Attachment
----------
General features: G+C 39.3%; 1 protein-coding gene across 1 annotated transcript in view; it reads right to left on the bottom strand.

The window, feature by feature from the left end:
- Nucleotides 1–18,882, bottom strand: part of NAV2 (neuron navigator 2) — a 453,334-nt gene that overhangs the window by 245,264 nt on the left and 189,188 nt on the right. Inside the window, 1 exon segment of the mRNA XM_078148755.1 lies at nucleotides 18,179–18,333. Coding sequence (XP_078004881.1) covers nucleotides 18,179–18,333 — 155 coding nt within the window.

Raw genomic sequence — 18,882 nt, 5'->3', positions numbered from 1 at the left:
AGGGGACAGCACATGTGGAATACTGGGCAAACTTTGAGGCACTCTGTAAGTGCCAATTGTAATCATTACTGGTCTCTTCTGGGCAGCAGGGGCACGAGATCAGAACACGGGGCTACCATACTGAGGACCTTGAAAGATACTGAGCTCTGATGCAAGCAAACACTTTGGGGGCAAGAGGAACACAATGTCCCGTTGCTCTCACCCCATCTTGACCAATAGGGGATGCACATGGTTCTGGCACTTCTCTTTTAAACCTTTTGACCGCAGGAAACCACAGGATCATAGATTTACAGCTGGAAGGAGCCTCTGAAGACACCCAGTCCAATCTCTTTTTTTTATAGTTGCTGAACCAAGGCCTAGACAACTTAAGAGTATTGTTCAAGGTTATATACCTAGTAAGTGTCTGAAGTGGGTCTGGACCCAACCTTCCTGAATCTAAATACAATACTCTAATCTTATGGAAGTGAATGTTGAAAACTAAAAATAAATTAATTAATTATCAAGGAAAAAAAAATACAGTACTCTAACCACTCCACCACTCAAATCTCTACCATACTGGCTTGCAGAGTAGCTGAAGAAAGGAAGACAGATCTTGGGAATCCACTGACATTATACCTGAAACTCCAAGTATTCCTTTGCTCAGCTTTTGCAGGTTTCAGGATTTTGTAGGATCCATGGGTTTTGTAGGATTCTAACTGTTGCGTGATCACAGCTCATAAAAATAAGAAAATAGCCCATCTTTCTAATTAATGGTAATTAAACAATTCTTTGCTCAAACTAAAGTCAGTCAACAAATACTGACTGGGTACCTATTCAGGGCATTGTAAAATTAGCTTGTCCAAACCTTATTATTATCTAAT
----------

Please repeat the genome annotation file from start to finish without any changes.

General features: G+C 39.3%; 1 protein-coding gene across 1 annotated transcript in view; it reads right to left on the bottom strand.

The window, feature by feature from the left end:
- Nucleotides 1–18,882, bottom strand: part of NAV2 (neuron navigator 2) — a 453,334-nt gene that overhangs the window by 245,264 nt on the left and 189,188 nt on the right. Inside the window, 1 exon segment of the mRNA XM_078148755.1 lies at nucleotides 18,179–18,333. Coding sequence (XP_078004881.1) covers nucleotides 18,179–18,333 — 155 coding nt within the window.

Raw genomic sequence — 18,882 nt, 5'->3', positions numbered from 1 at the left:
AGGGGACAGCACATGTGGAATACTGGGCAAACTTTGAGGCACTCTGTAAGTGCCAATTGTAATCATTACTGGTCTCTTCTGGGCAGCAGGGGCACGAGATCAGAACACGGGGCTACCATACTGAGGACCTTGAAAGATACTGAGCTCTGATGCAAGCAAACACTTTGGGGGCAAGAGGAACACAATGTCCCGTTGCTCTCACCCCATCTTGACCAATAGGGGATGCACATGGTTCTGGCACTTCTCTTTTAAACCTTTTGACCGCAGGAAACCACAGGATCATAGATTTACAGCTGGAAGGAGCCTCTGAAGACACCCAGTCCAATCTCTTTTTTTTATAGTTGCTGAACCAAGGCCTAGACAACTTAAGAGTATTGTTCAAGGTTATATACCTAGTAAGTGTCTGAAGTGGGTCTGGACCCAACCTTCCTGAATCTAAATACAATACTCTAATCTTATGGAAGTGAATGTTGAAAACTAAAAATAAATTAATTAATTATCAAGGAAAAAAAAATACAGTACTCTAACCACTCCACCACTCAAATCTCTACCATACTGGCTTGCAGAGTAGCTGAAGAAAGGAAGACAGATCTTGGGAATCCACTGACATTATACCTGAAACTCCAAGTATTCCTTTGCTCAGCTTTTGCAGGTTTCAGGATTTTGTAGGATCCATGGGTTTTGTAGGATTCTAACTGTTGCGTGATCACAGCTCATAAAAATAAGAAAATAGCCCATCTTTCTAATTAATGGTAATTAAACAATTCTTTGCTCAAACTAAAGTCAGTCAACAAATACTGACTGGGTACCTATTCAGGGCATTGTAAAATTAGCTTGTCCAAACCTTATTATTATCTAAT